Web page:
While a last-minute minor defect prevented HMAS Yarra (IV) from joining the Fleet Entry procession, nothing could deny her crew’s feelings of immense pride during the International Fleet Review.
Yarra was moored near Fort Denison throughout the celebration, which gave her crew of 42 plenty of time to reflect on the proud traditions forged by all the warships called Yarra that have served in the Navy over the last century.
CO Yarra LCDR Bryan O’Hara said although Yarra could not be in its rightful place, it was with great pride that the crew remembered the significance and important role that Yarra (I) played in the fledgling fleet.
“We are all extremely proud of our ship’s heritage,” he said.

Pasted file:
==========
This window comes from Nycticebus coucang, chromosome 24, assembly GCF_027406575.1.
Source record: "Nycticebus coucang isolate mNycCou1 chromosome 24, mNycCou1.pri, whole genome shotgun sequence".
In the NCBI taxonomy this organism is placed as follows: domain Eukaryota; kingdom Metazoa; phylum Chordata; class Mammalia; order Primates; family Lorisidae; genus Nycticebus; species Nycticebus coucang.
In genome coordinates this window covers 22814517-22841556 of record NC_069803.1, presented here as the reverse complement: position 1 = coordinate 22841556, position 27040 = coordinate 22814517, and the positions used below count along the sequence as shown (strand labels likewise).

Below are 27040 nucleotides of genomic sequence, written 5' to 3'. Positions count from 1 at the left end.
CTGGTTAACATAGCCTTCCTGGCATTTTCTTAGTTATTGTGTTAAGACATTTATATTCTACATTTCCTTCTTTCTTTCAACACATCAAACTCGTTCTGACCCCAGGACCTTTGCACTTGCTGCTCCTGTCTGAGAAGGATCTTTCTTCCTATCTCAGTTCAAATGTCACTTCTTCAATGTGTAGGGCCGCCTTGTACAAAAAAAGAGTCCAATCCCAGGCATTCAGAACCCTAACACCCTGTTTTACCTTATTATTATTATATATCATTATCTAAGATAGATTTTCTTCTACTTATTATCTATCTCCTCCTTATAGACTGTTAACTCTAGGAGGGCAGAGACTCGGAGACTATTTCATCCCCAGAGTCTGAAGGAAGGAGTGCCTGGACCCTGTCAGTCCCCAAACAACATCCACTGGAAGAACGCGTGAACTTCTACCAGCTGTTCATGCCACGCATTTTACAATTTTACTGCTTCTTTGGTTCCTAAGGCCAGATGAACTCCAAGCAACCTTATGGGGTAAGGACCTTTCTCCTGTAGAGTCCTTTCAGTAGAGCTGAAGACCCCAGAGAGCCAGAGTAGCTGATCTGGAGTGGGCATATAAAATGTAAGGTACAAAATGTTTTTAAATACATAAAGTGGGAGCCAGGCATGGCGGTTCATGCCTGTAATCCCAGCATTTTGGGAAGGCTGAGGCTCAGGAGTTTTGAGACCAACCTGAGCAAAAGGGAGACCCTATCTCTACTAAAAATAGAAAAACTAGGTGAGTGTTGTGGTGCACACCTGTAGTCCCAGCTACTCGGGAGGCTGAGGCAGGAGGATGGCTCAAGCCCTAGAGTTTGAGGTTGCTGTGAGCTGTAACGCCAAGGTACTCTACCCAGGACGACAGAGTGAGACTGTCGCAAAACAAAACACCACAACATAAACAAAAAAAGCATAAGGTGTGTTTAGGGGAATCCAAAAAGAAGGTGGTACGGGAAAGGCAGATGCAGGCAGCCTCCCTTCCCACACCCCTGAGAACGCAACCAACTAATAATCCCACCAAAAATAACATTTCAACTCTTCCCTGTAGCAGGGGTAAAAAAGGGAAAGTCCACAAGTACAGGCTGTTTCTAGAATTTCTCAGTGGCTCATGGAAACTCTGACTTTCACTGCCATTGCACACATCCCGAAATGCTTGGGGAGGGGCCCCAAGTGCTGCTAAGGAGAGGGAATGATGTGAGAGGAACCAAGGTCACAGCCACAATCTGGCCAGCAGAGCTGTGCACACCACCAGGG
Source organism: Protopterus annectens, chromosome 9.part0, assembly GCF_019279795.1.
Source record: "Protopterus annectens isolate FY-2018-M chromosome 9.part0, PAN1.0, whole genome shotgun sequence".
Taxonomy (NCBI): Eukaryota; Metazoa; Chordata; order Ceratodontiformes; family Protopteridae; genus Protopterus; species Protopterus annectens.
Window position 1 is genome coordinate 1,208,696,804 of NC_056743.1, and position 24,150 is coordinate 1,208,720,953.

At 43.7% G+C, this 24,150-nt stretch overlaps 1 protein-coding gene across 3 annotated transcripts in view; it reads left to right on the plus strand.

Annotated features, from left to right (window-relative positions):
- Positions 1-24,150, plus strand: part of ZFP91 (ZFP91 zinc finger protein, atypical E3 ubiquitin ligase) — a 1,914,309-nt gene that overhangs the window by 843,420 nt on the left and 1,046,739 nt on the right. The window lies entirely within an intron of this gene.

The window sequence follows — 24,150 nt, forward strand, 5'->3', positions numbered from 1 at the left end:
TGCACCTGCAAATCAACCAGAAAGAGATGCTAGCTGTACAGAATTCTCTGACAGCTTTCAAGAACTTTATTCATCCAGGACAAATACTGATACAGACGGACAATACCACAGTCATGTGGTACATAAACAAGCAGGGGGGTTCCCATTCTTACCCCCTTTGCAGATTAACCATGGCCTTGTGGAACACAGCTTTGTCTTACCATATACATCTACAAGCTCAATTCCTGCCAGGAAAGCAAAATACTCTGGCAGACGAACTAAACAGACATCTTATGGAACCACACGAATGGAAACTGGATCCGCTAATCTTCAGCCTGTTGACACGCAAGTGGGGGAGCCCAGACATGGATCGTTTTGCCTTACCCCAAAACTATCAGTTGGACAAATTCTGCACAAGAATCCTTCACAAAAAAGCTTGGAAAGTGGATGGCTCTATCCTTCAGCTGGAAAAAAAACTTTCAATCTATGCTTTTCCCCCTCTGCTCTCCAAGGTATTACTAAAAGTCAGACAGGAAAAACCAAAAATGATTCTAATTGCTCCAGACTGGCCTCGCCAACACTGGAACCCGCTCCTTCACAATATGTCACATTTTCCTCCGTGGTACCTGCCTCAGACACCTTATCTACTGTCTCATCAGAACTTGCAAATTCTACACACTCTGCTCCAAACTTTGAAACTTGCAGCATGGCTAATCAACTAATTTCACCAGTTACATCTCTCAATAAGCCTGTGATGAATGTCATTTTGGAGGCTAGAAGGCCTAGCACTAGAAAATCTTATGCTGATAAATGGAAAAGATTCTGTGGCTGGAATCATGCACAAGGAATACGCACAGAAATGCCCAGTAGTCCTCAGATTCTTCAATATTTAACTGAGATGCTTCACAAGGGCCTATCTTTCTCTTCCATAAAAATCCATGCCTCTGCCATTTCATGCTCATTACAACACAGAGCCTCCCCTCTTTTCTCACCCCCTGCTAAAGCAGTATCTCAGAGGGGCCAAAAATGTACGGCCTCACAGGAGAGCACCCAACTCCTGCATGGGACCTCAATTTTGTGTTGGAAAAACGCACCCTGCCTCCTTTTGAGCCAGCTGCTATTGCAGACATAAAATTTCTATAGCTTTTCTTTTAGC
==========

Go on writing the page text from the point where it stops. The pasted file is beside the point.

“Yarra (I), a River class patrol boat destroyer, was awarded the WWI battle honours for Rabaul 1914 and Adriatic 1917-18, while Yarra (II) served with distinction in WWII, being awarded the battle honours for Libya 1941 and East Indies 1942.”
Yarra (II) was recently awarded a Unit Citation for Gallantry for her actions off Singapore on 5 February and in the Indian Ocean 4 March 1942, when she confronted a vastly superior Japanese force.
Yarra (III) was also awarded the battle honour for Malaysia 1964-66.
LCDR O’Hara said the centenary of the Fleet Entry highlighted the significant contribution that Australia had made in regional diplomacy over the past 100 years, ranging from peace-keeping to humanitarian assistance and disaster relief operations.
“The RAN has matured in both conflict and peace since 1913 into a highly respected naval force,” he said.
“Australia's contribution to both the region and wider world is evident by the number of foreign warships that have made to long journey to Sydney to help us celebrate.”
Despite the minor hiccup, HMAS Yarra (IV) took her place in the Ceremonial Fleet Review and Pyrotechnics Display and Lightshow Spectacular.